Northern soldiers had also grumbled over certain promotions Ironsi had made which were construed as favouring officers from his ethnic group even though chief complainers such as Lieutenant-Colonel Murtala Muhammad, who would be among the leaders of the counter-coup of July, had been beneficiaries. There was a feeling that the North needed to strike in order to preempt another coup by Igbos aimed at consolidating their grip on power.

The dissatisfaction and suspicion in the army reflected the wider feeling of grievance among Northerners who reacted with fury at Ironsi’s decision to promulgate a decree in May which transformed the federal structure of Nigeria into a unitary one. It was interpreted as the completion of an elaborate plot designed to entrench Igbo hegemony. This, as they perceived it, had been achieved through the control of the army in which Igbos were preponderant in the officer class, as well as through the mechanism of a unified civil service in regard to which the less educated Northerners would be unable to compete with higher attaining Igbos.

Adekunle Fajuyi, an ethnic Yoruba, had been appointed by Ironsi as the governor of the Western Region. He had hosted a cocktail party on the evening of the 28th to mark the conclusion of Ironsi’s nationwide tour aimed at consulting with Nigeria’s traditional rulers about the situation in the country. The northern Muslim Emirs in particular sought reassurances about the direction that the country was heading.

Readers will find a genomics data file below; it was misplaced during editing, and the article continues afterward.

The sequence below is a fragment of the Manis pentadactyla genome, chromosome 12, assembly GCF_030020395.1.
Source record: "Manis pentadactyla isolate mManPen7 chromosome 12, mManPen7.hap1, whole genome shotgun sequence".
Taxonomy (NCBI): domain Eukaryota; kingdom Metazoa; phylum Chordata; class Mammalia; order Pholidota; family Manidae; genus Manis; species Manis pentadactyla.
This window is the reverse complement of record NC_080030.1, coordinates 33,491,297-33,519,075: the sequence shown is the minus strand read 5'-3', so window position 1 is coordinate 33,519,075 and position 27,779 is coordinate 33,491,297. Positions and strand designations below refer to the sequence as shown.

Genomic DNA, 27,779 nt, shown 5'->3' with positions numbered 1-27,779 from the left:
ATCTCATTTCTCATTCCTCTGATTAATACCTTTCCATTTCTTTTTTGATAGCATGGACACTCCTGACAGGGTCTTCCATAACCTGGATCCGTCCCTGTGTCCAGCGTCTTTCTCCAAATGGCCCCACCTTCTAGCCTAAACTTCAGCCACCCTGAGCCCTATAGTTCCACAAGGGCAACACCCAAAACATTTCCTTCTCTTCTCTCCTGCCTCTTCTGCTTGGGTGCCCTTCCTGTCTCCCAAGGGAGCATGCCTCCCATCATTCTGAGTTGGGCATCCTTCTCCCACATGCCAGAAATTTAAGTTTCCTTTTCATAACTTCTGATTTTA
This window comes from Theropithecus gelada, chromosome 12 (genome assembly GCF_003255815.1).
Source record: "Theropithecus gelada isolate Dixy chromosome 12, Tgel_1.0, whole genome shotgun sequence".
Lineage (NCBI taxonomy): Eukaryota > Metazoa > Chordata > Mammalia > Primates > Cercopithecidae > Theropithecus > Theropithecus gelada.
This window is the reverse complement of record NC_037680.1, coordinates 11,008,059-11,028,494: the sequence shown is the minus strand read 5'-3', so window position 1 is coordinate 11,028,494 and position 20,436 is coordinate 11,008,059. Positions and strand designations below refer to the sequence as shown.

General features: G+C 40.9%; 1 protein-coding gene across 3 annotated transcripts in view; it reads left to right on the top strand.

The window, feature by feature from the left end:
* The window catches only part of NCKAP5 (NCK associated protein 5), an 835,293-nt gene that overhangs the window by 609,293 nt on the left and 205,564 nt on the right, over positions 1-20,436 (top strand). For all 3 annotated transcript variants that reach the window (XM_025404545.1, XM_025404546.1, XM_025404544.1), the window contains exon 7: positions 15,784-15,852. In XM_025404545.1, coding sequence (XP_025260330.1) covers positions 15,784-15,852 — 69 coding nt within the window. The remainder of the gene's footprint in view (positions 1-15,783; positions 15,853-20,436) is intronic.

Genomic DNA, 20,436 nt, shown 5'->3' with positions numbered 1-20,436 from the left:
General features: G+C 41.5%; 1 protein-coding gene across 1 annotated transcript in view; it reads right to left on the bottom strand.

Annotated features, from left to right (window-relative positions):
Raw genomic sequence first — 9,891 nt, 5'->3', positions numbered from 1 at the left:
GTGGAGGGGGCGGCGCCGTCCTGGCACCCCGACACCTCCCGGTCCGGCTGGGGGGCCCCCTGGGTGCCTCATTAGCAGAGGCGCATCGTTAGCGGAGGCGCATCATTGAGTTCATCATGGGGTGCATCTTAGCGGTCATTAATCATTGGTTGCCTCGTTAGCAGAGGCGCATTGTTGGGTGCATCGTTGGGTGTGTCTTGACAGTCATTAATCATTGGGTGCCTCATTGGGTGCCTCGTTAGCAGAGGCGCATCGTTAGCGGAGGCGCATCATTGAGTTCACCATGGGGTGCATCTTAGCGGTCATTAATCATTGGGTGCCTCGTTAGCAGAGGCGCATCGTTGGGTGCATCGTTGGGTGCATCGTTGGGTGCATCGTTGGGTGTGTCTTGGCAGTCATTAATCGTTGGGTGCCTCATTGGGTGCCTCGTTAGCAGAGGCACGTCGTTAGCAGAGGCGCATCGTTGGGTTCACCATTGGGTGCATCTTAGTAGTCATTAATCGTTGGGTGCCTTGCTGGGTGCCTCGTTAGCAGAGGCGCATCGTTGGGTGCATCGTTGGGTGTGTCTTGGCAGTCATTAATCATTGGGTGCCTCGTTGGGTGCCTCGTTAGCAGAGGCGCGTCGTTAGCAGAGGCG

Fajuyi like others in Government House that early morning were likely roused by the sound of gunfire outside the building. He sent messages to the guard house and to his aide-de-camp, one Lieutenant Umar, a northerner. Most of the staff were northerners and they were part of the coup which had already claimed the lives of Igbo soldiers at a garrison in the city of Abeokuta. Umar falsely reported back that all was well. Fajuyi met with Ironsi and it quickly became apparent that they were surrounded by troops with hostile intent. They had taken positions from all vantage points. Some were nestled in tree tops, while others lay around the grounds in combat posture. A 106mm gun, an anti-tank weapon, was positioned in support. The entrances and exits were blocked.

They intended for no one to escape.

Major Theophilus Danjuma who was coordinating the siege resisted calls from impatient non-commissioned officers to storm Government House, and was content with arresting those who intermittently emerged from the building on errands on behalf of the governor and the head of state. His aim, he would later claim, was to arrest Fajuyi and Ironsi. But when Lieutenant-Colonel Hilary Njoku, the Igbo commander of the 2nd Brigade in Lagos was sighted leaving, a burst of machine gun fire was aimed at him. He sustained a leg injury but managed to escape.

Frantic calls were placed to officers around the country to explain their dire predicament. An attempt to get a helicopter to rescue them came to nothing. Fajuyi was the first to make his way to the living room where he paced up and down in full uniform. He summoned Ironsi’s air force aide-de-camp, Captain Andrew Nwankwo and told him to go outside to find out what was happening. Nwankwo met Major Danjuma who told him that he wanted “to see Ironsi”. It was during this prolonged, tense conversation that Fajuyi came outside to find out why Nwankwo hadn’t returned.